In Part I of this post I presented images of the exterior of the tomb of Annas—a very influential High Priest (AD 6–15) whose sons, and later son-in-law, Caiaphas, succeeded him in that office. Annas is mentioned in the New Testament in Luke 3:2; John 18:13, 24; and Acts 4:6. Today I present some images of the interior of this tomb that is actually much better preserved than its exterior. Click on the images to view high-resolution versions—and save if you wish.
In the lower portion of the image there are three openings that lead into long chambers into which bodies of the deceased were placed (loculi; singular loculus). The Ritmeyers have suggested that Annas the High Priest was actually buried in the central chamber! Above the central chamber please notice the carvings in the rock representing doorposts, a lintel, a gabled (triangular shaped) roof.
At the very top of the image note the finely carved rosette pattern!! There are 32 petals in this magnificently carved rosette. This rosette is unique except for a smaller one in the back room of the so-called Tomb of Absalom AND a very large one in the Double Gate that leads into the Temple Mount Complex!!
Notice the fine details carved into the stone wall: the gabled roof pediment, lintel, the door posts, the acroterion(!), and the molding.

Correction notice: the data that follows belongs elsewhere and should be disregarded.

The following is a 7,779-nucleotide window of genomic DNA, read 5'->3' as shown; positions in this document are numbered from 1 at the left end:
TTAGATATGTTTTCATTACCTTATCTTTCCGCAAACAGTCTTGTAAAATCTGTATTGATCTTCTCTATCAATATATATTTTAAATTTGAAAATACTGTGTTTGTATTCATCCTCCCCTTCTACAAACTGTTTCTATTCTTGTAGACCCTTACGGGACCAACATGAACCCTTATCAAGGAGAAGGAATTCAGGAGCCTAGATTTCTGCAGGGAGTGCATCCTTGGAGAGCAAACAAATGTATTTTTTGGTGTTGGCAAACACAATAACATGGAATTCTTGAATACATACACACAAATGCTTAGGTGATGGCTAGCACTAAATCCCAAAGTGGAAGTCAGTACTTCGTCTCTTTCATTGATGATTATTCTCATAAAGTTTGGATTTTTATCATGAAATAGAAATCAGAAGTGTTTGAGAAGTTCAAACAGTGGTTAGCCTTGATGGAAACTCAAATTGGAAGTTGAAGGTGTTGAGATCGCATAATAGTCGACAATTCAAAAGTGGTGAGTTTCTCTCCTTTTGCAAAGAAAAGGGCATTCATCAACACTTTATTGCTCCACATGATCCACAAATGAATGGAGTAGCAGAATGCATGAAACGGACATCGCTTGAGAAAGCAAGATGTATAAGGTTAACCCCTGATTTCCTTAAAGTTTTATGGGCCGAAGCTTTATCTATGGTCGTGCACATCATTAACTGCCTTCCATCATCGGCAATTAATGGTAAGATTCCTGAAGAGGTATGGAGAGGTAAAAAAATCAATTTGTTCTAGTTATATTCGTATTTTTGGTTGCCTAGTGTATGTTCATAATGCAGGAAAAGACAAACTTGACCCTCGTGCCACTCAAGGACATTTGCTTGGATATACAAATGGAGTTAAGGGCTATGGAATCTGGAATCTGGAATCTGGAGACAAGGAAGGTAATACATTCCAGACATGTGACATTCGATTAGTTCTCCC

At the very top of the image note a small portion of the finely carved rosette pattern!! AND, in the upper left portion of the ceiling the outline of a large carved acanthus leaf (there was one in each of the corners of the ceiling within this tomb. In the lower right quadrant, where the two walls meet, note the vertical carved pilasters and also the molding on the walls where they meet the ceiling.
There are 32 deeply carved petals in this rosette. This rosette is unique except for a smaller one in the back room of the so-called Tomb of Absalom AND the larger one in the Double Gate that leads into the Temple Mount Complex!!
To view additional images of both the interior and exterior of this tomb Click Here.
For a detailed description of this, and other tombs in the area, as well as the logic that this is the tomb of Annas please seen the article by Leen and Kathleen Ritmeyer, “Akeldama: Potter’s Field or High Priest’s Tomb?” Biblical Archaeology Review 20 (1994): 23-35, 76, 78.